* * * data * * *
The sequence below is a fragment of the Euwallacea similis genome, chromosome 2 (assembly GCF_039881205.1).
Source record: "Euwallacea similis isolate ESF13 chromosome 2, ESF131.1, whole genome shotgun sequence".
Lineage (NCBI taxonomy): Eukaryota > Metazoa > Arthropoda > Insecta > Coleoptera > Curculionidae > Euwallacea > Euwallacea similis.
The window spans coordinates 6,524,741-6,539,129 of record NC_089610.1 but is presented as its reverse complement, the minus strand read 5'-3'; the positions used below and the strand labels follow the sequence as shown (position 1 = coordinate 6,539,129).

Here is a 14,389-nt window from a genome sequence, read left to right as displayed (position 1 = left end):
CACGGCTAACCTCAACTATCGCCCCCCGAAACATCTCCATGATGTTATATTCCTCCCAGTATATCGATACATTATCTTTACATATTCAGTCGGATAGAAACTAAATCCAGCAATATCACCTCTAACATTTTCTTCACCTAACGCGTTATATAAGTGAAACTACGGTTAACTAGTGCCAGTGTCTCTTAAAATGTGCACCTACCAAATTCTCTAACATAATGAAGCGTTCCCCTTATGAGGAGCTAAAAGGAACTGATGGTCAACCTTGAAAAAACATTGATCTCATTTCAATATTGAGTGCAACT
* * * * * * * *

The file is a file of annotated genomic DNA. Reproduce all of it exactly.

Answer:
The sequence below is a fragment of the Euwallacea similis genome, chromosome 2 (assembly GCF_039881205.1).
Source record: "Euwallacea similis isolate ESF13 chromosome 2, ESF131.1, whole genome shotgun sequence".
Lineage (NCBI taxonomy): Eukaryota > Metazoa > Arthropoda > Insecta > Coleoptera > Curculionidae > Euwallacea > Euwallacea similis.
The window spans coordinates 6,524,741-6,539,129 of record NC_089610.1 but is presented as its reverse complement, the minus strand read 5'-3'; the positions used below and the strand labels follow the sequence as shown (position 1 = coordinate 6,539,129).

Here is a 14,389-nt window from a genome sequence, read left to right as displayed (position 1 = left end):
CACGGCTAACCTCAACTATCGCCCCCCGAAACATCTCCATGATGTTATATTCCTCCCAGTATATCGATACATTATCTTTACATATTCAGTCGGATAGAAACTAAATCCAGCAATATCACCTCTAACATTTTCTTCACCTAACGCGTTATATAAGTGAAACTACGGTTAACTAGTGCCAGTGTCTCTTAAAATGTGCACCTACCAAATTCTCTAACATAATGAAGCGTTCCCCTTATGAGGAGCTAAAAGGAACTGATGGTCAACCTTGAAAAAACATTGATCTCATTTCAATATTGAGTGCAACT